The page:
Mitten: Many of us have a job other than writing for children. Tell us something about what you do outside of writing.
Ron: I’m a professional napper, which pays crap. So I have to be an engineer, too. I suffer from career ADD, so this may change by the time you post this, but I’m currently a sales engineer for a quality software company. Really, it rocks. I’m responsible for nothing and get to do things like write my author profile requests for small, local SCBWI blogs that will be read by our three members in the U.P. who are snowed in by now and have nothing else to do.
Mitten: How does this occupation inform your writing?
Ron: I like science and math (I know, it drives the ladies wild). So I can sprinkle my books with some fun knowledge. You have to trick kids into learning math. Once they’re onto you, you’re dead meat and they’ll just go watch some horrible John Green movie instead.
Mitten: Where do you get most of your writing ideas? Do you write them down, keep them in a computer file or just store them in your memory?
Ron: I steal them. There’s a lot of movies out there, so why create something new? I think I could re-write All Of Me a few dozen times before anyone caught on. Okay, I do have one or two original ideas. The loss of the USS Scorpion in 1968 has never been turned into a children’s book as far as I know. Nor has anyone ever written about a red-headed Navy brat living in 1972 Hawaii where she builds a traditional surfboard from scratch. I would have stolen another book idea and had her climb rocks, but I kept getting dizzy and nauseous in the first scene, so surfboards it is. I could have her get her arm bitten off by a shark and…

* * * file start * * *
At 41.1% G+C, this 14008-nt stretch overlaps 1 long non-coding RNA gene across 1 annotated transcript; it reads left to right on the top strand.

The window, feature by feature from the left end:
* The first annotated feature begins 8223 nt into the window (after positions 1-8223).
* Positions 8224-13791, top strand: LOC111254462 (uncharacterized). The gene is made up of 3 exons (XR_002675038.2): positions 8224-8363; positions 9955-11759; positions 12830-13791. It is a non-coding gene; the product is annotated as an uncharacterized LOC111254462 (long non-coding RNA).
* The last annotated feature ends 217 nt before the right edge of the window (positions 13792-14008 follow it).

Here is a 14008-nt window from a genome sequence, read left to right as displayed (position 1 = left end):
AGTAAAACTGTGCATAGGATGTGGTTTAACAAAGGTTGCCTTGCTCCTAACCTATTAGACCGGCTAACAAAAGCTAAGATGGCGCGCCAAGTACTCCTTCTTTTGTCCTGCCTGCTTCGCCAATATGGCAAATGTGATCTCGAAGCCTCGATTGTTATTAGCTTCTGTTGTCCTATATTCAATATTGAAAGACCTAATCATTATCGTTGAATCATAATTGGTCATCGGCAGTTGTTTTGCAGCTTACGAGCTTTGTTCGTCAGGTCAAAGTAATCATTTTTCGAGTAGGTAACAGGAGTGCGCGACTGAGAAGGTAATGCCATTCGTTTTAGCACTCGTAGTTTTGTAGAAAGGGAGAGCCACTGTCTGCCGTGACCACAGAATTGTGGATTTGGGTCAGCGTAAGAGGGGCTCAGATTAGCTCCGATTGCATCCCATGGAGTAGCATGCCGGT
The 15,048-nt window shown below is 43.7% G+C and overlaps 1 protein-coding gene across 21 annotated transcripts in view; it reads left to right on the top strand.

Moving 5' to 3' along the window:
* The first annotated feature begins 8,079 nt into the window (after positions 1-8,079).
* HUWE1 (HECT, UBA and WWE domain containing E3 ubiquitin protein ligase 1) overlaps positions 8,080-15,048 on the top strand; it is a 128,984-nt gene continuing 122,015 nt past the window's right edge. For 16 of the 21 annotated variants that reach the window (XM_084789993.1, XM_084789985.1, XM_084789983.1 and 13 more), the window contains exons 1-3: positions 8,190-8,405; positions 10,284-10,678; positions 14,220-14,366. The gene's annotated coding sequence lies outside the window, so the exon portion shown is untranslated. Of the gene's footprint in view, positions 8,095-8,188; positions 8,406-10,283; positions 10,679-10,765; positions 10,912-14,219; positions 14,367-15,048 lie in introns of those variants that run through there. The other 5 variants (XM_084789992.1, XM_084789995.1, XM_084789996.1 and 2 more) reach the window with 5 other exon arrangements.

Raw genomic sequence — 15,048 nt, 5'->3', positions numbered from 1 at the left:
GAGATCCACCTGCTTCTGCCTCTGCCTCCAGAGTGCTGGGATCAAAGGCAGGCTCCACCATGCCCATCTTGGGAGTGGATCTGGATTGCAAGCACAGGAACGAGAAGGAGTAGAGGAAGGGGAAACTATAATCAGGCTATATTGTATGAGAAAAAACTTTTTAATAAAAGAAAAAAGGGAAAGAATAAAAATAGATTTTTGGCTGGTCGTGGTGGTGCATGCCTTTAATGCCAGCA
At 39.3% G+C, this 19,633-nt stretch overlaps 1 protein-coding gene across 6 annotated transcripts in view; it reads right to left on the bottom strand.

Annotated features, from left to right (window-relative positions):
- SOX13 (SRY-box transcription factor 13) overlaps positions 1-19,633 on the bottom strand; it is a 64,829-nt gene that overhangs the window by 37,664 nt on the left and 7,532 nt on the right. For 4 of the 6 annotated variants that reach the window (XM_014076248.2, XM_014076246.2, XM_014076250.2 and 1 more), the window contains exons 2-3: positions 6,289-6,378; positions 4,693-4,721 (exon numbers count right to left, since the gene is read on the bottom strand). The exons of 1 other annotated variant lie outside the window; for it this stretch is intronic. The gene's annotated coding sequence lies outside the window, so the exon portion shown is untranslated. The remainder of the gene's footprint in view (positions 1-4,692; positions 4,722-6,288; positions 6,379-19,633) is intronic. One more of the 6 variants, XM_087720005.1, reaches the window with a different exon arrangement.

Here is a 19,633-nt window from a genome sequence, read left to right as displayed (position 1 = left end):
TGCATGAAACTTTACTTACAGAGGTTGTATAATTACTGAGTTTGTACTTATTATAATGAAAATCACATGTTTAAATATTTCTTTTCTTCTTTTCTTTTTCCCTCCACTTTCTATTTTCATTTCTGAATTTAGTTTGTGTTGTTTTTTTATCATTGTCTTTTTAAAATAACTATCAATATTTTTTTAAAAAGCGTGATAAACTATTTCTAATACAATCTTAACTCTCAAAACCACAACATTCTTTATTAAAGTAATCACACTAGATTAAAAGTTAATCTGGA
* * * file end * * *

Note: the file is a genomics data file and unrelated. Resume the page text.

Oh, and I use about 37 different free apps to store my novel ideas. I think I’ve deleted them all. Evernote’s good, too, if I can remember what I named the folder.
Mitten: We all have favorite writers that inspire us. Name two of yours and why you like them.
Ron: Ray Bradbury, because I can’t understand a thing he writes but he still made a fortune. And Stephen King, because he could have his YA characters (before it was called YA) go to battle with scary clowns and vampires and stuff without his readers’ mothers finding out about it (I still have shower curtain issues).
Mitten: What’s the best piece of advice you’ve ever received as a writer for children? Why?
Ron: Don’t give up that killer sales engineer job.
Also, don’t write down to the kids. I have to remember that the kid who couldn’t find his mouth with a spoon five years ago can probably recite the Magna Carta now (I don’t even know what that is…I think I just made it up). Their brains are growing at an alarming rate. My own kids hacked my 401k and bought PS3s by the time they were 12 (now they’re 21 and 22 and losing IQ points quickly). I also have to remind myself that I, not of above-average intelligence, drifted into the adult novels by the time I was 10 (Flowers in the Attic…really Mom, what were you thinking?).
So that’s me. After plugging away at this thing for nearly 20 years now, I’ve found a home in kidlit. I’m having fun. Oh, by the way, book 2 of my Navy Brat series, Breathe Me Home, is being roughed during NaNoWriMo and posted daily to Wattpad. This is life on edge, kids. Come join me! I have a Nespresso machine (and Baileys).
See, I told you he was funny! Thanks so much for stopping by today Ron. You can learn more about Ron by connecting with him at the following:
And remember, the next Writer Spotlight may be shining on you!